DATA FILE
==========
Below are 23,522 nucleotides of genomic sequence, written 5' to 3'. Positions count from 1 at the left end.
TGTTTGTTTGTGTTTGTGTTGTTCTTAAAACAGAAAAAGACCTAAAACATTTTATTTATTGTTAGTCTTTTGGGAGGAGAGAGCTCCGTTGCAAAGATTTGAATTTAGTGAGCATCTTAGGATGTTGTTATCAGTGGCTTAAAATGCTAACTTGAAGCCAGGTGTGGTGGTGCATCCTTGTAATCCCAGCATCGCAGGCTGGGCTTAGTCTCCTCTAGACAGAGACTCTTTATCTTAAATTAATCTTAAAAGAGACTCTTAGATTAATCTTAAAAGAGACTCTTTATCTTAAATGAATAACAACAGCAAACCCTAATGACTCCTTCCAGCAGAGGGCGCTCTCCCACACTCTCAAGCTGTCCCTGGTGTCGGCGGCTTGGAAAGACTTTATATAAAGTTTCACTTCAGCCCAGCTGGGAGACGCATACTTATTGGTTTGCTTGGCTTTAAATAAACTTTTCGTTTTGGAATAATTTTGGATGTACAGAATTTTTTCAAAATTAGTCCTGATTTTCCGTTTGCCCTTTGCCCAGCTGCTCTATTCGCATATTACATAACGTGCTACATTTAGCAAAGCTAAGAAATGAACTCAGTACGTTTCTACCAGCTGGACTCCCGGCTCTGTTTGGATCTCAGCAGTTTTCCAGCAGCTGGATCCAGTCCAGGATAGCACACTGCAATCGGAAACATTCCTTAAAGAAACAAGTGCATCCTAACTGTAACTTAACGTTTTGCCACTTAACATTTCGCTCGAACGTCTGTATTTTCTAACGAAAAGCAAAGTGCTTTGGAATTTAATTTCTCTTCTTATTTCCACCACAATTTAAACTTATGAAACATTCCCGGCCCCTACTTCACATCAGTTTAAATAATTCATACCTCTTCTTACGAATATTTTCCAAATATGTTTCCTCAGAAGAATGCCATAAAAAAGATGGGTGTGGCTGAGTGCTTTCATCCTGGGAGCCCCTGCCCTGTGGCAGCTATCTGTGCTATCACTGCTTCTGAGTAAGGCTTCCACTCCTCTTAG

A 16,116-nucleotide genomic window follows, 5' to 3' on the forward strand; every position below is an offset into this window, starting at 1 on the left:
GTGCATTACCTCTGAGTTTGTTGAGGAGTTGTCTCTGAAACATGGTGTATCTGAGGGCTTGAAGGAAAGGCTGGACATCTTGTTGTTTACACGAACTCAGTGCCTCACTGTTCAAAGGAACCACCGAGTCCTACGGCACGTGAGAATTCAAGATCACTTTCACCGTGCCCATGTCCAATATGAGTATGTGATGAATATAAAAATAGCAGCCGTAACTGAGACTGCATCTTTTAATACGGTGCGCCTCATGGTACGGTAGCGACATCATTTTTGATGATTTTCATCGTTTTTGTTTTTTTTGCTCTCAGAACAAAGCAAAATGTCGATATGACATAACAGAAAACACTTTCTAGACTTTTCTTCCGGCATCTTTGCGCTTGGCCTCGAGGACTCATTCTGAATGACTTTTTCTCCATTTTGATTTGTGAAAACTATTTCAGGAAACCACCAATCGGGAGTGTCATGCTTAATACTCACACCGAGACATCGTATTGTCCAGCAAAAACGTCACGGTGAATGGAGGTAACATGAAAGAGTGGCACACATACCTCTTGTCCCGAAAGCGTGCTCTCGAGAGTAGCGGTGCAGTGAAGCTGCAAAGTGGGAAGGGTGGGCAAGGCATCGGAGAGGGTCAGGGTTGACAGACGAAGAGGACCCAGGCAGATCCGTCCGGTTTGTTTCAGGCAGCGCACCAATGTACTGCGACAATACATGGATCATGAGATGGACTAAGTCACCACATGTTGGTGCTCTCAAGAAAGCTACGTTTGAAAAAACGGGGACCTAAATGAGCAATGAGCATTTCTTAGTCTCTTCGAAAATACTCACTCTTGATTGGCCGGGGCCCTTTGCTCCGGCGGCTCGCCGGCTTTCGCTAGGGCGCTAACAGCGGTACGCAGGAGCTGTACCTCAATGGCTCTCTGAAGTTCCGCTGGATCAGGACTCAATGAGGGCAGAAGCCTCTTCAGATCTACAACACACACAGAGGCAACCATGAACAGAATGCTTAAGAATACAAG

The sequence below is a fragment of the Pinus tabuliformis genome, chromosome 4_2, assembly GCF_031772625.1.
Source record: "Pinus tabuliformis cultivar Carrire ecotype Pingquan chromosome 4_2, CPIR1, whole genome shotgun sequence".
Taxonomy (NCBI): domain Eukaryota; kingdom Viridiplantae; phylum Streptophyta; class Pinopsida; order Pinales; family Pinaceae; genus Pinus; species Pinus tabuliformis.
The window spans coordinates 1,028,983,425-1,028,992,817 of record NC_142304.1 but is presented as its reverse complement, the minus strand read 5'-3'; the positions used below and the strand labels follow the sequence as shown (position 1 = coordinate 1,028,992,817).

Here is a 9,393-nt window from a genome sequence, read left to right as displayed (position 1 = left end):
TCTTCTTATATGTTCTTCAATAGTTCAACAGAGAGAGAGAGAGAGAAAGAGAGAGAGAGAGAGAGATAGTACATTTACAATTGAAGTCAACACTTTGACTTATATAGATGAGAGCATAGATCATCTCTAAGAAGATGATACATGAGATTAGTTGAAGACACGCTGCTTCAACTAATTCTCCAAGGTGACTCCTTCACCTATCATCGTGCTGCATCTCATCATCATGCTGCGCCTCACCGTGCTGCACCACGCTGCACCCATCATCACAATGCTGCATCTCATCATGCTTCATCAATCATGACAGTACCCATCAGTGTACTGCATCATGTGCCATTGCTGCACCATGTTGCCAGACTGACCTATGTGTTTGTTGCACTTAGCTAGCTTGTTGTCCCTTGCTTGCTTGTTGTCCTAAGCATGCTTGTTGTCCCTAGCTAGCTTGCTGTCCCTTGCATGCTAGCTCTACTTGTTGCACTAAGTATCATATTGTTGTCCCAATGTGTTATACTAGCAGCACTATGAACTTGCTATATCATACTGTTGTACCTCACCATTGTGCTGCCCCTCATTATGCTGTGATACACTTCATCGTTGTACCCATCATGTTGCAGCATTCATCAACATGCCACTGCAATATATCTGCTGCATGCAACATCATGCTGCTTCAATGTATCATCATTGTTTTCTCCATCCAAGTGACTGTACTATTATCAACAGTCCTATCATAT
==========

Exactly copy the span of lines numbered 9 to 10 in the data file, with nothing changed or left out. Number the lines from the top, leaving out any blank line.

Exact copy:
Here is a 9,393-nt window from a genome sequence, read left to right as displayed (position 1 = left end):
TCTTCTTATATGTTCTTCAATAGTTCAACAGAGAGAGAGAGAGAGAAAGAGAGAGAGAGAGAGAGATAGTACATTTACAATTGAAGTCAACACTTTGACTTATATAGATGAGAGCATAGATCATCTCTAAGAAGATGATACATGAGATTAGTTGAAGACACGCTGCTTCAACTAATTCTCCAAGGTGACTCCTTCACCTATCATCGTGCTGCATCTCATCATCATGCTGCGCCTCACCGTGCTGCACCACGCTGCACCCATCATCACAATGCTGCATCTCATCATGCTTCATCAATCATGACAGTACCCATCAGTGTACTGCATCATGTGCCATTGCTGCACCATGTTGCCAGACTGACCTATGTGTTTGTTGCACTTAGCTAGCTTGTTGTCCCTTGCTTGCTTGTTGTCCTAAGCATGCTTGTTGTCCCTAGCTAGCTTGCTGTCCCTTGCATGCTAGCTCTACTTGTTGCACTAAGTATCATATTGTTGTCCCAATGTGTTATACTAGCAGCACTATGAACTTGCTATATCATACTGTTGTACCTCACCATTGTGCTGCCCCTCATTATGCTGTGATACACTTCATCGTTGTACCCATCATGTTGCAGCATTCATCAACATGCCACTGCAATATATCTGCTGCATGCAACATCATGCTGCTTCAATGTATCATCATTGTTTTCTCCATCCAAGTGACTGTACTATTATCAACAGTCCTATCATAT